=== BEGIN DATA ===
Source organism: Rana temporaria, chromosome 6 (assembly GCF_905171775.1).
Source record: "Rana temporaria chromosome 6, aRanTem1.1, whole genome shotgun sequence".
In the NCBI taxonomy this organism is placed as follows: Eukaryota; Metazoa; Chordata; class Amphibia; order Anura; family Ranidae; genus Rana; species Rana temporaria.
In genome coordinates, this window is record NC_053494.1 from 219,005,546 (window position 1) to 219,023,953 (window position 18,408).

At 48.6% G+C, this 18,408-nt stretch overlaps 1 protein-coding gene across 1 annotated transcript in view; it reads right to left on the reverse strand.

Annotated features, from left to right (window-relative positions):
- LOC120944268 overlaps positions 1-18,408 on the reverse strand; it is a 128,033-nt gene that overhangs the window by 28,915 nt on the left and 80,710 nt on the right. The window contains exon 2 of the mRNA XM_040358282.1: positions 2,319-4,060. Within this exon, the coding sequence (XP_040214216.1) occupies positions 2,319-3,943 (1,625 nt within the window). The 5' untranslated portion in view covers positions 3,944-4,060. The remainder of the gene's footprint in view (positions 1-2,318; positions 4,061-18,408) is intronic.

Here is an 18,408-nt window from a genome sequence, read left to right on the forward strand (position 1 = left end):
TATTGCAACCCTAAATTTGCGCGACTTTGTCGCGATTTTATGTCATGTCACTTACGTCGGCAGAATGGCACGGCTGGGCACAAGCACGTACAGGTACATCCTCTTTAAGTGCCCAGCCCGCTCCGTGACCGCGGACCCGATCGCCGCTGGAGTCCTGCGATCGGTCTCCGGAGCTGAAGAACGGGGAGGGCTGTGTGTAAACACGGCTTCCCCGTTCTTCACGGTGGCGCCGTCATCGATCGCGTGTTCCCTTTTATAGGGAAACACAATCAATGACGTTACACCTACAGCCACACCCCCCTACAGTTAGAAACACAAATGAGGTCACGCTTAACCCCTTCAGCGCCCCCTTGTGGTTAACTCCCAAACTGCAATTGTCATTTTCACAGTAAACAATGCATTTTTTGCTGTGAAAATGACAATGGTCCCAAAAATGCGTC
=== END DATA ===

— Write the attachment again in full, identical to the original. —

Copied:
Source organism: Rana temporaria, chromosome 6 (assembly GCF_905171775.1).
Source record: "Rana temporaria chromosome 6, aRanTem1.1, whole genome shotgun sequence".
In the NCBI taxonomy this organism is placed as follows: Eukaryota; Metazoa; Chordata; class Amphibia; order Anura; family Ranidae; genus Rana; species Rana temporaria.
In genome coordinates, this window is record NC_053494.1 from 219,005,546 (window position 1) to 219,023,953 (window position 18,408).

At 48.6% G+C, this 18,408-nt stretch overlaps 1 protein-coding gene across 1 annotated transcript in view; it reads right to left on the reverse strand.

Annotated features, from left to right (window-relative positions):
- LOC120944268 overlaps positions 1-18,408 on the reverse strand; it is a 128,033-nt gene that overhangs the window by 28,915 nt on the left and 80,710 nt on the right. The window contains exon 2 of the mRNA XM_040358282.1: positions 2,319-4,060. Within this exon, the coding sequence (XP_040214216.1) occupies positions 2,319-3,943 (1,625 nt within the window). The 5' untranslated portion in view covers positions 3,944-4,060. The remainder of the gene's footprint in view (positions 1-2,318; positions 4,061-18,408) is intronic.

Here is an 18,408-nt window from a genome sequence, read left to right on the forward strand (position 1 = left end):
TATTGCAACCCTAAATTTGCGCGACTTTGTCGCGATTTTATGTCATGTCACTTACGTCGGCAGAATGGCACGGCTGGGCACAAGCACGTACAGGTACATCCTCTTTAAGTGCCCAGCCCGCTCCGTGACCGCGGACCCGATCGCCGCTGGAGTCCTGCGATCGGTCTCCGGAGCTGAAGAACGGGGAGGGCTGTGTGTAAACACGGCTTCCCCGTTCTTCACGGTGGCGCCGTCATCGATCGCGTGTTCCCTTTTATAGGGAAACACAATCAATGACGTTACACCTACAGCCACACCCCCCTACAGTTAGAAACACAAATGAGGTCACGCTTAACCCCTTCAGCGCCCCCTTGTGGTTAACTCCCAAACTGCAATTGTCATTTTCACAGTAAACAATGCATTTTTTGCTGTGAAAATGACAATGGTCCCAAAAATGCGTC